Raul Naupari
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Husky.Net: Git hooks made easy

Husky.Net: Git hooks made easy

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Raul Naupari
·Nov 14, 2022·

5 min read

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Table of contents

  • Git hooks
  • Useful client-side hooks
  • Husky. NET

During our day-to-day, usually, there are repetitive tasks we always do: formatting code, running unit tests, following commit policies, etc. Easy tasks, but we make them over and over again, which is a waste of time and effort. Luckily there is a way to automate those tasks, Git hooks. In this post, we will explore what they are and then review Husky.Net, a simple way to start using Git hooks under the .NET ecosystem.

Git hooks

Git hooks provide a way to fire off custom scripts on different events (after and before), such as during commit, push or rebase, etc. There are two types of hooks:

  • Client-side: Triggered by events in the local repository, such as when a developer commits code.
  • Server-side: Run under the remote repository and are triggered by events such as pushes received.

Useful client-side hooks

pre-commit

Invoked by git commit before Git asks the developer for a commit message or generates a commit object. It takes zero arguments and exiting with a non-zero status aborts the commit operation. Used for static analysis, linting, spell-checks, and code style checks or run tests.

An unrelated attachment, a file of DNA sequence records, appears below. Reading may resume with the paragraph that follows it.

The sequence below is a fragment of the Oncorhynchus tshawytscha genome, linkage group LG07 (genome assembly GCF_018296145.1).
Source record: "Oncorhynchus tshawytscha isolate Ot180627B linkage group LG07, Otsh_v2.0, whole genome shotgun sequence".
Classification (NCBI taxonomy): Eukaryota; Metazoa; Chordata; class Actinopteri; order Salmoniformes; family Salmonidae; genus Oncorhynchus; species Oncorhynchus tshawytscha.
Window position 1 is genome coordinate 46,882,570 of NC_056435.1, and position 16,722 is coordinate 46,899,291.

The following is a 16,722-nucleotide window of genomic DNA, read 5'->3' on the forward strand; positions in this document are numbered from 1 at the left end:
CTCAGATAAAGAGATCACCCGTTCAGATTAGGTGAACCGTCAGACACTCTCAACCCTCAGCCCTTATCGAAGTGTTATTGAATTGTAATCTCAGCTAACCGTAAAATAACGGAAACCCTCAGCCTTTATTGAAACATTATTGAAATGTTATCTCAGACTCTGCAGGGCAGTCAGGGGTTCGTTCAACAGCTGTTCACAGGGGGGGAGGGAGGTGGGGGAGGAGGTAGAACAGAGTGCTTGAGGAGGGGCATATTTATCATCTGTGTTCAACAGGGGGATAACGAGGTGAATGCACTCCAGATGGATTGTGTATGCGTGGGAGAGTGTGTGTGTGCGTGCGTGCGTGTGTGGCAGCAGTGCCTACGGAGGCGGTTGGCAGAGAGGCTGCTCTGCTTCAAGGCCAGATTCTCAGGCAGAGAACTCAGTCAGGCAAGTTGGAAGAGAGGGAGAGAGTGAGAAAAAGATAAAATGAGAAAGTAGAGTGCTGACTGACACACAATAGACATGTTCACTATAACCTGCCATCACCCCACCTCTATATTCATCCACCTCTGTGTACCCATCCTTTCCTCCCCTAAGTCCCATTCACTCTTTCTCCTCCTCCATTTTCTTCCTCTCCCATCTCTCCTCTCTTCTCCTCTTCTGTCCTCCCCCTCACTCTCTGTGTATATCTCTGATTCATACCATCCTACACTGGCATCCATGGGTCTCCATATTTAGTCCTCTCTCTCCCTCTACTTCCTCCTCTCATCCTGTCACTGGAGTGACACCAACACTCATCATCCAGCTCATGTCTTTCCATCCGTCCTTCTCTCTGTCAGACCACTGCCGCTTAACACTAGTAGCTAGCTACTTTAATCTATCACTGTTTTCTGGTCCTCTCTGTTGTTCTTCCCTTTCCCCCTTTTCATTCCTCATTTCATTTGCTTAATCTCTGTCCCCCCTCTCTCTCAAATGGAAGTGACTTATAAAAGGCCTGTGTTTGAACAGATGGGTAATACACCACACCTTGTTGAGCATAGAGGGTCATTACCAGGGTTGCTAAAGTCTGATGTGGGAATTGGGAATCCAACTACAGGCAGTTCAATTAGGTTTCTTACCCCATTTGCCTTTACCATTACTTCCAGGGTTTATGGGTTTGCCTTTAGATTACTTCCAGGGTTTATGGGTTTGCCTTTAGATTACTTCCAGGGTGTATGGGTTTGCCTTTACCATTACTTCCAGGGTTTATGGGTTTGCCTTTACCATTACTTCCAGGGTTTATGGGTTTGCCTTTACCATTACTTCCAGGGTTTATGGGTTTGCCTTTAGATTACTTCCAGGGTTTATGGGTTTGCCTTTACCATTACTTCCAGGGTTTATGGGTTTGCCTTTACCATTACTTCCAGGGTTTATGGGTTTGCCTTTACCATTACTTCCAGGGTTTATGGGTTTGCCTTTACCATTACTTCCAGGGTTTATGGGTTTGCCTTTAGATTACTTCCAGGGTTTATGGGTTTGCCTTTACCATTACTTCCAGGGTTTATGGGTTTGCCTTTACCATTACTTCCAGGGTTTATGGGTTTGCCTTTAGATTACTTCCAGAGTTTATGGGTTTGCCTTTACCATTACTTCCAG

prepare-commit-msg

Invoked by git commit after preparing the default commit message, just before launching the commit message editor. Arguments:

  • Name of the file that contains the commit log message.
  • The type of commit: message, template, merge, squash, or commit.
  • Commit SHA1.

It is useful for editing the default message before the commit author sees it (e.g., adding the branch name to the commit message).

commit-msg

Invoked by git commit after the user enters a commit message. This hook takes one parameter and is the path to a temporary file that contains the commit message. It is an appropriate place to validate the commit state or message to ensure compliance with a standard or to reject based on any criteria.

post-commit

Invoked by git commit. It takes no parameter and runs after the commit operation is completed. This hook can be used to provide notifications.

pre-push

Invoked by git push and can be used to prevent a push from taking place. The hook has two parameters, the remote name, and location(URL).

Husky. NET

Husky.Net offers a very simple way to start using git hooks or running certain tasks, write and run custom scripts and more ...

Let's start installing the tool:

dotnet tool install --global Husky

Now, we will create a library to sum two numbers:

dotnet new classlib -n calculator
dotnet new mstest -n test
dotnet new sln -n husky-sandbox
dotnet add tests/tests.csproj reference calculator/calculator.csproj
dotnet sln add --in-root calculator
dotnet sln add --in-root tests

Open the solution and go to the calculator project. Add a Calculator.cs file with the following content:

public class Calculator
{
    public int Sum(int a, int b)
    {
        return a + b;
    }
}

Go to the test project and add a CalculatorTests.cs file as follows:

[TestClass]
public class CalculatorTests
{
    [TestMethod]
    [DataRow(1, 2, 3)]
    [DataRow(2, 2, 4)]
    [DataRow(0, 0, 0)]
    [DataRow(-1, 1, 0)]
    public void sum_X_and_Y_should_be_Z(int x, int y, int z)
    {
        var sut = new Calculator();

        var r = sut.Sum(x, y);

        Assert.AreEqual(z, r);
    }